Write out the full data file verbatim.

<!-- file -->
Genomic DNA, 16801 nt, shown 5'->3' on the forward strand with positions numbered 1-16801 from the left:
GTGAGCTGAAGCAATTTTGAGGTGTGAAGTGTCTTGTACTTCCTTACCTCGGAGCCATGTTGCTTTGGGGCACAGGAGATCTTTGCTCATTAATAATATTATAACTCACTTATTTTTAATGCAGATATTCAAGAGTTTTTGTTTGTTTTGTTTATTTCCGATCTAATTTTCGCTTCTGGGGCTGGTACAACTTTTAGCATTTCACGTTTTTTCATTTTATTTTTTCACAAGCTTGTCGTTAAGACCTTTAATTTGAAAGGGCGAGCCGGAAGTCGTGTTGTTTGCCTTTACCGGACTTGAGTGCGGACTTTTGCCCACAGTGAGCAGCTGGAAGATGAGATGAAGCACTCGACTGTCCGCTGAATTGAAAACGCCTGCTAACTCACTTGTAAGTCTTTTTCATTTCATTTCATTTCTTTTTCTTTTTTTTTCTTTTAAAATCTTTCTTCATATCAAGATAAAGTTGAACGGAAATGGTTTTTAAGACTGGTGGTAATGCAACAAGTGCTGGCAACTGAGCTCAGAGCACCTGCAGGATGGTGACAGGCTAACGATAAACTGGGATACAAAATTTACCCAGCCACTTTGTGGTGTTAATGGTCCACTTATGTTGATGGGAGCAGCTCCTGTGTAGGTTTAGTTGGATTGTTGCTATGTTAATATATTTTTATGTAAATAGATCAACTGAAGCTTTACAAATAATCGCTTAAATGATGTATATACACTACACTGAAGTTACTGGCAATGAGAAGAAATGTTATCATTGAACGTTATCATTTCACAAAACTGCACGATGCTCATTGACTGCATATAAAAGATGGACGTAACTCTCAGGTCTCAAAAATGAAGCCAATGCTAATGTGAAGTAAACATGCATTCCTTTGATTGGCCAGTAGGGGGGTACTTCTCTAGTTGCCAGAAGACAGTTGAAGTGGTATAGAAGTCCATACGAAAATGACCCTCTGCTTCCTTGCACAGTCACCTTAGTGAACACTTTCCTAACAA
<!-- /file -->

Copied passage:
Genomic DNA, 16801 nt, shown 5'->3' on the forward strand with positions numbered 1-16801 from the left:
GTGAGCTGAAGCAATTTTGAGGTGTGAAGTGTCTTGTACTTCCTTACCTCGGAGCCATGTTGCTTTGGGGCACAGGAGATCTTTGCTCATTAATAATATTATAACTCACTTATTTTTAATGCAGATATTCAAGAGTTTTTGTTTGTTTTGTTTATTTCCGATCTAATTTTCGCTTCTGGGGCTGGTACAACTTTTAGCATTTCACGTTTTTTCATTTTATTTTTTCACAAGCTTGTCGTTAAGACCTTTAATTTGAAAGGGCGAGCCGGAAGTCGTGTTGTTTGCCTTTACCGGACTTGAGTGCGGACTTTTGCCCACAGTGAGCAGCTGGAAGATGAGATGAAGCACTCGACTGTCCGCTGAATTGAAAACGCCTGCTAACTCACTTGTAAGTCTTTTTCATTTCATTTCATTTCTTTTTCTTTTTTTTTCTTTTAAAATCTTTCTTCATATCAAGATAAAGTTGAACGGAAATGGTTTTTAAGACTGGTGGTAATGCAACAAGTGCTGGCAACTGAGCTCAGAGCACCTGCAGGATGGTGACAGGCTAACGATAAACTGGGATACAAAATTTACCCAGCCACTTTGTGGTGTTAATGGTCCACTTATGTTGATGGGAGCAGCTCCTGTGTAGGTTTAGTTGGATTGTTGCTATGTTAATATATTTTTATGTAAATAGATCAACTGAAGCTTTACAAATAATCGCTTAAATGATGTATATACACTACACTGAAGTTACTGGCAATGAGAAGAAATGTTATCATTGAACGTTATCATTTCACAAAACTGCACGATGCTCATTGACTGCATATAAAAGATGGACGTAACTCTCAGGTCTCAAAAATGAAGCCAATGCTAATGTGAAGTAAACATGCATTCCTTTGATTGGCCAGTAGGGGGGTACTTCTCTAGTTGCCAGAAGACAGTTGAAGTGGTATAGAAGTCCATACGAAAATGACCCTCTGCTTCCTTGCACAGTCACCTTAGTGAACACTTTCCTAACAA